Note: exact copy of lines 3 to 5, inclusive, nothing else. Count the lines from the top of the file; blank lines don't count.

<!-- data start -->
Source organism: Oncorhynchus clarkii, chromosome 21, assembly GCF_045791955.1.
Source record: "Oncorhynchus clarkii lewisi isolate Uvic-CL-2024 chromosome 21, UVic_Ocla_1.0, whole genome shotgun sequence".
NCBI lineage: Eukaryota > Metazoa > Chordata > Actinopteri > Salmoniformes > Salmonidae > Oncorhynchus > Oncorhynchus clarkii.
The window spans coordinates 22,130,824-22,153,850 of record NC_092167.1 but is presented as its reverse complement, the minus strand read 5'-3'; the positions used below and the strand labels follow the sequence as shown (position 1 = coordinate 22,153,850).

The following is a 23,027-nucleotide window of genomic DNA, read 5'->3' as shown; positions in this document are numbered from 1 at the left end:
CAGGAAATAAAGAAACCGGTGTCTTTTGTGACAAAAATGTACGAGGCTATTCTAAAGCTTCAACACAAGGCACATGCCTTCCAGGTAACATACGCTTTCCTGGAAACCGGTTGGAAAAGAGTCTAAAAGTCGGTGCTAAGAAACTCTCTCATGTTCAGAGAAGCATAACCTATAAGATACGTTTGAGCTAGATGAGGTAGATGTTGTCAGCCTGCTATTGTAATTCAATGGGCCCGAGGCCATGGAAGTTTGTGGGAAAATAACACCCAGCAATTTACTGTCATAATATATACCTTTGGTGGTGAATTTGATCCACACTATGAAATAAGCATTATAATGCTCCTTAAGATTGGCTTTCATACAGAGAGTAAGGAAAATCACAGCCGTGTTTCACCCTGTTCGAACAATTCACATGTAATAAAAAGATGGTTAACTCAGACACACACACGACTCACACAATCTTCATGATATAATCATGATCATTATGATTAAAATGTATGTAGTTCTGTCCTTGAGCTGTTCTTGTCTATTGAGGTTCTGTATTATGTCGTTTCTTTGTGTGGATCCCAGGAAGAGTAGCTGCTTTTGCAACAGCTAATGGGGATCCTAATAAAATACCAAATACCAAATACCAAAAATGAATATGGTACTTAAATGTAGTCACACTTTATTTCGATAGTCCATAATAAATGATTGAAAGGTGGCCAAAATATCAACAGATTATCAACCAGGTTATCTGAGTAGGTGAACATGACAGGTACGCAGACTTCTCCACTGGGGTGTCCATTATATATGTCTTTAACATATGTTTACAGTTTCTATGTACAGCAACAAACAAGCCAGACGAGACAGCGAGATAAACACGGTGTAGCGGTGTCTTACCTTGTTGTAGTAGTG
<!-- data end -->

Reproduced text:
NCBI lineage: Eukaryota > Metazoa > Chordata > Actinopteri > Salmoniformes > Salmonidae > Oncorhynchus > Oncorhynchus clarkii.
The window spans coordinates 22,130,824-22,153,850 of record NC_092167.1 but is presented as its reverse complement, the minus strand read 5'-3'; the positions used below and the strand labels follow the sequence as shown (position 1 = coordinate 22,153,850).

The following is a 23,027-nucleotide window of genomic DNA, read 5'->3' as shown; positions in this document are numbered from 1 at the left end: